Waves of color wash over the living and bedroom walls of Jon and Julie Sayah’s Preston Hollow home. Rainbow stripes glow on the playroom ceiling. Recessed lights put shelves and hallways into focus, and tiny pin dots (called “sparkle” by the home’s lighting designer Scott Oldner) add unobtrusive illumination.
The state-of-the-art LED technology used in the Sayahs’ modernist home not only affects how each room appears, but it also changes the family’s mood with the simple adjustment of an app in the owners’ iPhones.
Jon Sayah was destined for a career exploring the limits of light. His father, Larry, founded Dallas-based Lights Fantastic nearly 60 years ago, and he joined the family business after 15 years working for Lightolier Genlyte in New York and Chicago.
Inspired by the advancement of LED in the past few years, Sayah used his personal home as an opportunity to mix business and pleasure. “LED lighting is such a new technology [and one that is] moving so quickly,” says Sayah. “I wanted to show what you could do with this new vocabulary.”
To create a home that served his family’s needs and functioned as a kind of living showroom, he approached the architects at Bernbaum/Magadini.
“I like to say architecture is the body, interior design is the fashion, and lighting is the character.”—Scott Oldner, lighting designer
“We work with lighting designers on most of our projects, but this is on another level,” says Bruce Bernbaum, principal and co-founder. “It was a kind of lab for him and for us—we were getting an education during our design process.”
After a year of planning and more than a year of construction supervised by Mark Hayes of Hayes Signature Homes, Oldner stepped in.
“Jon calls [our techniques] ‘recipes,’ ” says Oldner, who initially collaborated on Lights Fantastic’s retail space and Lights Fantastic Pro in Lewisville. “You add this downlight and that downlight and give extra emotional content to the room. I like to say architecture is the body, interior design is the fashion, and lighting is the character. If you put good clothes on, you might have a building that’s a print model, but good lighting takes a print model and, through emotion, makes it a movie star.”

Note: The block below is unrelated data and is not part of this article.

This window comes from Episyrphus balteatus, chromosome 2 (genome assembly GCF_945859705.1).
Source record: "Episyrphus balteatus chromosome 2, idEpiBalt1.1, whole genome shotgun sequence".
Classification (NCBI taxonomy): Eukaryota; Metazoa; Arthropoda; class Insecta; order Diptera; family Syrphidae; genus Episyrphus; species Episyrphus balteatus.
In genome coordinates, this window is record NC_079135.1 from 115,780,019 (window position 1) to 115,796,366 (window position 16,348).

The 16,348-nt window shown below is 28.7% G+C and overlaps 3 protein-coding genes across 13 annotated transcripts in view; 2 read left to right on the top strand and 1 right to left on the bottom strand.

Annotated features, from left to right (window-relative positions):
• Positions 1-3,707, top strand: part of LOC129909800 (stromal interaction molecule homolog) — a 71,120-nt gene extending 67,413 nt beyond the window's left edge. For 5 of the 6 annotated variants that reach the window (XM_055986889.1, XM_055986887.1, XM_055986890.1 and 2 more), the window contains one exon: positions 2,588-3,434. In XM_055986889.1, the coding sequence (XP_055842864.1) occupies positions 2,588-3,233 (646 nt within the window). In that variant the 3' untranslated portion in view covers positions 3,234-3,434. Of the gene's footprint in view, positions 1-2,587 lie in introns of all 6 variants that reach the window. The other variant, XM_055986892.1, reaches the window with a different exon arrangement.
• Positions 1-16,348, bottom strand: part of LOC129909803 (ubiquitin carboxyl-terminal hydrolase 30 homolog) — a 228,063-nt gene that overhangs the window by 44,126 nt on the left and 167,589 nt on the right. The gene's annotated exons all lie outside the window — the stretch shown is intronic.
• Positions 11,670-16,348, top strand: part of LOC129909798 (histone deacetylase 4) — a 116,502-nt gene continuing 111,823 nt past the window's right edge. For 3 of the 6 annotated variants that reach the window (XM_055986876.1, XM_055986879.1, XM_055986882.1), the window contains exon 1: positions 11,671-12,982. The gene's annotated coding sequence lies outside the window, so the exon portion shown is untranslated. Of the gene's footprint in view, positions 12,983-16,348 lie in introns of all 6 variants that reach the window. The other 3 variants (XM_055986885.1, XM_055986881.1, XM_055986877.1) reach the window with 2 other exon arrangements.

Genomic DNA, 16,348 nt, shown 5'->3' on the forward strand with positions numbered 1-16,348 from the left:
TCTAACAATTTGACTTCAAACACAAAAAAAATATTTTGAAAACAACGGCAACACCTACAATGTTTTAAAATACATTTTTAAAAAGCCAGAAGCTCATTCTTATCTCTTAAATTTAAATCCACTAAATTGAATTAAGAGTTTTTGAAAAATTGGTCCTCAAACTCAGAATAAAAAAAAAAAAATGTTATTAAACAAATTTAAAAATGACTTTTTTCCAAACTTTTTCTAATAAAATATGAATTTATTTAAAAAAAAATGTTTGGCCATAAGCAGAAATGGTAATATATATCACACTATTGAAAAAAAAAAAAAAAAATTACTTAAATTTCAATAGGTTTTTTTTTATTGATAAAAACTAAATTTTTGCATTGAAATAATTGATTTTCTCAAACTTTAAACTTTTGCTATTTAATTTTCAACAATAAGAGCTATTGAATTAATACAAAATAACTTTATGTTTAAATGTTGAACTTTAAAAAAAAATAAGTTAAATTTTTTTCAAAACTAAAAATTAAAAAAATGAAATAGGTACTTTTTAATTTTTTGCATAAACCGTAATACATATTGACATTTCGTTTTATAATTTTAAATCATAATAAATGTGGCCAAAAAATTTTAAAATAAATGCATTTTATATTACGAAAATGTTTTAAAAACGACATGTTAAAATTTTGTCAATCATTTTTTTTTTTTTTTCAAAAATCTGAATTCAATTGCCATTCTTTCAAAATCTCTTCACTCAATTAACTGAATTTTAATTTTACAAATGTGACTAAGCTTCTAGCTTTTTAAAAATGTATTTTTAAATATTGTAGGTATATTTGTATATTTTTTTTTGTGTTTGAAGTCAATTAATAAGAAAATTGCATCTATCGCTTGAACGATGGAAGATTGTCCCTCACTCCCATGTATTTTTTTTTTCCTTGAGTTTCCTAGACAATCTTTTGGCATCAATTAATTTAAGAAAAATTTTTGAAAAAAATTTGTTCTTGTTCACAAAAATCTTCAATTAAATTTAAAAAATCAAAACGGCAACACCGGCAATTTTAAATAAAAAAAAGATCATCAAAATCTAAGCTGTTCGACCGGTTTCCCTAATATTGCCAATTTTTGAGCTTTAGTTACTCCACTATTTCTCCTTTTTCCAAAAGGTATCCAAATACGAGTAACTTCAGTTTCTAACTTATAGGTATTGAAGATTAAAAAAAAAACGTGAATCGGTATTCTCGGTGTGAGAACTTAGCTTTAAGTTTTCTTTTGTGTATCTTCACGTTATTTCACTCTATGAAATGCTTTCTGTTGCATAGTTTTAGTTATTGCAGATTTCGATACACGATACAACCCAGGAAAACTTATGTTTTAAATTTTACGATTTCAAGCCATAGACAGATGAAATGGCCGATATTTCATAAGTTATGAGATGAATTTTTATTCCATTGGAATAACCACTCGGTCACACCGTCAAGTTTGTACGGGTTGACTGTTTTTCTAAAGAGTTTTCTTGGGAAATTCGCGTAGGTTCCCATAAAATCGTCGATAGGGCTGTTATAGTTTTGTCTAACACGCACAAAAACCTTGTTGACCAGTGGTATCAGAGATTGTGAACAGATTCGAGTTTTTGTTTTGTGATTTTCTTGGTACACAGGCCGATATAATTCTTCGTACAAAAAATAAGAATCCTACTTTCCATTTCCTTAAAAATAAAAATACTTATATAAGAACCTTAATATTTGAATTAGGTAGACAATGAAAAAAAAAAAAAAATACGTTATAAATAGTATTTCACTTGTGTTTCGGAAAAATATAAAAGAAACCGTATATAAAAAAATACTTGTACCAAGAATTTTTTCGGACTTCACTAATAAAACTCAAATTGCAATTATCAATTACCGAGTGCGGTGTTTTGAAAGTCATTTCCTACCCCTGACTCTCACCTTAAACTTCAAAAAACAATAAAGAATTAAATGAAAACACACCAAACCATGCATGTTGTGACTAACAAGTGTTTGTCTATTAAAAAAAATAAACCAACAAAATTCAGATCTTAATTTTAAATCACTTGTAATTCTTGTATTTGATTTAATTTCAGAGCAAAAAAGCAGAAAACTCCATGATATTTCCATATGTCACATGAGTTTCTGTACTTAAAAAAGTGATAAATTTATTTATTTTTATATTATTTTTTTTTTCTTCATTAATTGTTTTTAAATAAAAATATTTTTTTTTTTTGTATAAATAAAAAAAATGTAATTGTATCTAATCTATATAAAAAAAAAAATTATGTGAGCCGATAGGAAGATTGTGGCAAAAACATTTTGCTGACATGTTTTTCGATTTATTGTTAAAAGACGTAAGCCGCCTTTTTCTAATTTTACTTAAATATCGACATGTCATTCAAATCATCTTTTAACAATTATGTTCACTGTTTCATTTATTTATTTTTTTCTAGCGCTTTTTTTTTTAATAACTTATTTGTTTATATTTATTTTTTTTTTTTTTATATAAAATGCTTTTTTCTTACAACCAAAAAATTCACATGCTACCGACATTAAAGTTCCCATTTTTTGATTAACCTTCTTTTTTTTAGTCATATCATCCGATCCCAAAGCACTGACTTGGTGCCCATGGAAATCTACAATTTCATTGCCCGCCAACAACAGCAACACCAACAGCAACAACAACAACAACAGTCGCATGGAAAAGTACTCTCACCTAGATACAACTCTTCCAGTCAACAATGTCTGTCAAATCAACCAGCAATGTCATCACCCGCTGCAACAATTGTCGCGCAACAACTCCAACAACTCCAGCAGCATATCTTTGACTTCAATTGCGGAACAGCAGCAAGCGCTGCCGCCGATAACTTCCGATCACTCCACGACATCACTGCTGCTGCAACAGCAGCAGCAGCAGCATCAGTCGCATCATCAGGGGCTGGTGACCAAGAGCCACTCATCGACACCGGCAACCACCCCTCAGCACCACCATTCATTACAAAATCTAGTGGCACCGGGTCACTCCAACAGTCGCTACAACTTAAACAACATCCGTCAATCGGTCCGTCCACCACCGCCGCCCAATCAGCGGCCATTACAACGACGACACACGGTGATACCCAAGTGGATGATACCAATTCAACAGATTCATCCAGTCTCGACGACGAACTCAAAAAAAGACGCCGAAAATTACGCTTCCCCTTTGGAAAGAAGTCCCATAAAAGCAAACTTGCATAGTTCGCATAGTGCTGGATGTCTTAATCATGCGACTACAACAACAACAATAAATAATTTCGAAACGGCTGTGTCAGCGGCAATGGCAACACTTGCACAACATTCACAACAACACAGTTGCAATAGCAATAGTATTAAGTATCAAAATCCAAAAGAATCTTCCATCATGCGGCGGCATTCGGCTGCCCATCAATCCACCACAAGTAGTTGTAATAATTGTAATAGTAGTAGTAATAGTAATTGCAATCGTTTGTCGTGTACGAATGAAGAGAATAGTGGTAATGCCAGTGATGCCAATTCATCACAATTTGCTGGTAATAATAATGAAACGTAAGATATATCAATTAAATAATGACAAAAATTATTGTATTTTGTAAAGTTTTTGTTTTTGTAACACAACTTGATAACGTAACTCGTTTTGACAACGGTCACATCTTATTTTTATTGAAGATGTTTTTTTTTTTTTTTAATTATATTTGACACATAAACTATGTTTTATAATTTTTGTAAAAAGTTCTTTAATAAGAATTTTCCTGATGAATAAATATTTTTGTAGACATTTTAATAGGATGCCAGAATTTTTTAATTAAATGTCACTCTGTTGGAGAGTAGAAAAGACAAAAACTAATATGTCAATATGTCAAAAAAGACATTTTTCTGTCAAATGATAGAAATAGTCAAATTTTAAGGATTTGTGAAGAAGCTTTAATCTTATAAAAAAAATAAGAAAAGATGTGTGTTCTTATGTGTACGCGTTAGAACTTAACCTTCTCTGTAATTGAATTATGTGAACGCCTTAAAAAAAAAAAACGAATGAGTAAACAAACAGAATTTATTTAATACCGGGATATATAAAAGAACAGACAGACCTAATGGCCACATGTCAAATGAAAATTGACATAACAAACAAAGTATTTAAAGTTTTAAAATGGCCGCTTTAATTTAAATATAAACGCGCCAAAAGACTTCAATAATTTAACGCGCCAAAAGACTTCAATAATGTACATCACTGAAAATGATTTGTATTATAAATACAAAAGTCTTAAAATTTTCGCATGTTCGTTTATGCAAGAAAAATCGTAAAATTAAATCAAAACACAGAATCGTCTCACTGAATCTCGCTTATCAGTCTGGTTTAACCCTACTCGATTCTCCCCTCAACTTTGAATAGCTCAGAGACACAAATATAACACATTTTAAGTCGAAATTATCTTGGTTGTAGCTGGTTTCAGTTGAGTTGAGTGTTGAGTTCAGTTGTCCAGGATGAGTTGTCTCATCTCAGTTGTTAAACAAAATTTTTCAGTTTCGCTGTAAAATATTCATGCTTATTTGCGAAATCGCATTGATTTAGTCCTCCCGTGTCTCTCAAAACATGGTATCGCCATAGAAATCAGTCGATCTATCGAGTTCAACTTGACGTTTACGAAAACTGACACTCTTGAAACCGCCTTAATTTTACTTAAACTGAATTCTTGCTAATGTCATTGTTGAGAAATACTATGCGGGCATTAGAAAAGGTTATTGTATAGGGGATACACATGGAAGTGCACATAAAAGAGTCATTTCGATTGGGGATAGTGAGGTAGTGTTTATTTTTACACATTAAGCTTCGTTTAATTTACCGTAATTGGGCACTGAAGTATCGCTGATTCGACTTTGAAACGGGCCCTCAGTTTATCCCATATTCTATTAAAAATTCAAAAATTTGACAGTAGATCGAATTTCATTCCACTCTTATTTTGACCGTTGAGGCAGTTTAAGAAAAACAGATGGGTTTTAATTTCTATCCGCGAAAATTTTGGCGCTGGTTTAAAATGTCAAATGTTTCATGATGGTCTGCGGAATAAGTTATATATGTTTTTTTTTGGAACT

Dressing that movie star was the job of interior designer Joshua Rice. Rice has built his reputation on an effortless mix of modernist furnishings and work from up-and-coming artists, and the inviting environs he created for the Sayahs was no exception. Working with his clients, he settled on a more austere palette to let the colorful lighting do the heavy lifting.
Because the couple has three young children, the open living area serves as the heart of the home, and Rice pared back visual clutter with sculptural furnishings from the likes of Living Divani, Draenert, and Philippe Starck.
“Jon wanted good lighting, and Julie wanted a comfortable house the whole family could fit in. My job was to make all their dreams come true,” says Rice. “It is kind of neat to have the interior be so minimalist and calming; then you can turn on a bright light that comes out of nowhere, and it completely changes the space.”
With hundreds of designers and architects having toured the Sayahs’ home to date, Jon’s vision has already proved successful. The family has grown to love the way the colors allow them to completely change a room. Lighting designer Oldner feels the future lies in the color-changing fixtures. “As the price points get closer [to the cost of incandescent fixtures] and people start to understand how much emotion you get out of changing the color in your house, they’ll become the standard,” he says. “Light quality will be part of your lifestyle, so you’re resting better, repairing better, and improving your quality of life by using the right light.”
Early adopter Sayah can attest to the life-altering effects that light brings. “We’ve been doing lighting the same way for literally 100 years, but this is truly a revolution,” he says. “This [technology] adds a new layer of creating moods, creating control, and making every space feel bigger and brighter. I love everything about this house.”
Interiors by Joshua Rice Design
Built by Hayes Signature Homes
Architecture by Bernbaum/Magadini Architects
Lighting design by Scott Oldner Lighting Design
Styling by Jenny O’Connor
Florals by Haile Wossen